A Critical and Relevant Faith

James McGrath blogs on a book by C. Drew Smith, Reframing a Relevant Faith:

Critically thinking about the faith is not equivalent to criticizing the faith, as some may think, although that may be part of critical thinking.  Rather, thinking critically about the faith is to continue to ask questions, to inquire about the history of the faith, its present relevancy, and its future hopes.  It is also to admit its flaws and weaknesses with honesty and transparency.

The popular idea that God wrote the Bible for me needs to be stamped out.

That second one especially — I can’t agree more.  Yes, scripture speaks to us today, but if we ignore the very different cultural backgrounds of the humans who wrote it down and edited it, we miss a lot of its meaning.



One thought on “A Critical and Relevant Faith

  1. Robin Zamini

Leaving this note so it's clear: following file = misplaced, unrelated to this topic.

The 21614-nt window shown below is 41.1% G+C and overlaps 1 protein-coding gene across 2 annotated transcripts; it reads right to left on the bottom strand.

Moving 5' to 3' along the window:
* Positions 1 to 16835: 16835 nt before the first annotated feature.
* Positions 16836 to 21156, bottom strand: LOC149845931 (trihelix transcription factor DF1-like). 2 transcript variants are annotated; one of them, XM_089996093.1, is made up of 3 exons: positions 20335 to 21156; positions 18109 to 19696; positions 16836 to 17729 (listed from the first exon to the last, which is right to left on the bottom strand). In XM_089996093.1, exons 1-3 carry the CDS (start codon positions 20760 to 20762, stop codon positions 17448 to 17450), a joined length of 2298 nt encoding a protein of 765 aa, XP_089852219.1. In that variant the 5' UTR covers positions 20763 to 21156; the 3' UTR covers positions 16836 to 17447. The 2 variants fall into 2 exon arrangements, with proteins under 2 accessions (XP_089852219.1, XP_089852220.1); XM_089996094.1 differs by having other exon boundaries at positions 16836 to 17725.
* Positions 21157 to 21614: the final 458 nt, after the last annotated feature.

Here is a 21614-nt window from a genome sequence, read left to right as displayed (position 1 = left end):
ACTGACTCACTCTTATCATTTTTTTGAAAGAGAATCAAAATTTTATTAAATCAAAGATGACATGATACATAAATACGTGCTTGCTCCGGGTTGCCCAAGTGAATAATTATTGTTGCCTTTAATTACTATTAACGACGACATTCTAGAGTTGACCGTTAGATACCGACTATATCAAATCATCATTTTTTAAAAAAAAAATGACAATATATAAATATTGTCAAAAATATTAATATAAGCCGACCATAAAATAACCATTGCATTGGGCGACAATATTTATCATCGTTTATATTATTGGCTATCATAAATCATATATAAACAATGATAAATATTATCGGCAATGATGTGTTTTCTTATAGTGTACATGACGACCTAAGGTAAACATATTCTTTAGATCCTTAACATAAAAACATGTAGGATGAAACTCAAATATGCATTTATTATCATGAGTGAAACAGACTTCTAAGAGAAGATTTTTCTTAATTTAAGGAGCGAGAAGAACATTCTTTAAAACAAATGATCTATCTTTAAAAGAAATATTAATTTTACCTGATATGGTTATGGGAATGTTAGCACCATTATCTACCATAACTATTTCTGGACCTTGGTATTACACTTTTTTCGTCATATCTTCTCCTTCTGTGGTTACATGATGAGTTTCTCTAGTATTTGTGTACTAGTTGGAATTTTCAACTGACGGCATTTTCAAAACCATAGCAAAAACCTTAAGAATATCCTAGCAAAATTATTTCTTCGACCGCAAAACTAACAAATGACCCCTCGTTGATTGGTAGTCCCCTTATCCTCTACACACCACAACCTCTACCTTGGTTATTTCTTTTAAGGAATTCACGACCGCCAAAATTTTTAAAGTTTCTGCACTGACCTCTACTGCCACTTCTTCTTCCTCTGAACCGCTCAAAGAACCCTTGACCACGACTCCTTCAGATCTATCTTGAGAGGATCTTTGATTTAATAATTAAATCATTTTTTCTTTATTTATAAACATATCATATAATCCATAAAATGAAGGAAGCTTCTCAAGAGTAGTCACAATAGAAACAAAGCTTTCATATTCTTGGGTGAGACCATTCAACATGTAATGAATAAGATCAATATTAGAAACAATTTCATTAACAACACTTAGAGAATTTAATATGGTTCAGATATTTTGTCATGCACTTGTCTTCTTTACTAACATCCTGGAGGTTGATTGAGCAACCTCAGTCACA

I couldn’t agree with you more, especially on the second comment. The Bible’s value as a spiritual tool is devalued by many simply because of the context in which it is introduced. If more people were introduced to it as an opportunity to gain wisdoms and spiritual guidance, much like the American is introduced to non-Christian spiritual writings, it would have more credibility and less stigma when deciding to venture into it’s pages. I believe in part it is a very beautiful book, with a lot of man’s wisdoms that should be shared across all cultures. It makes me sick to think people will turn away from it based on their feelings of organized religion or Christianity. I myself have found many wisdoms and thought provoking text in that book.


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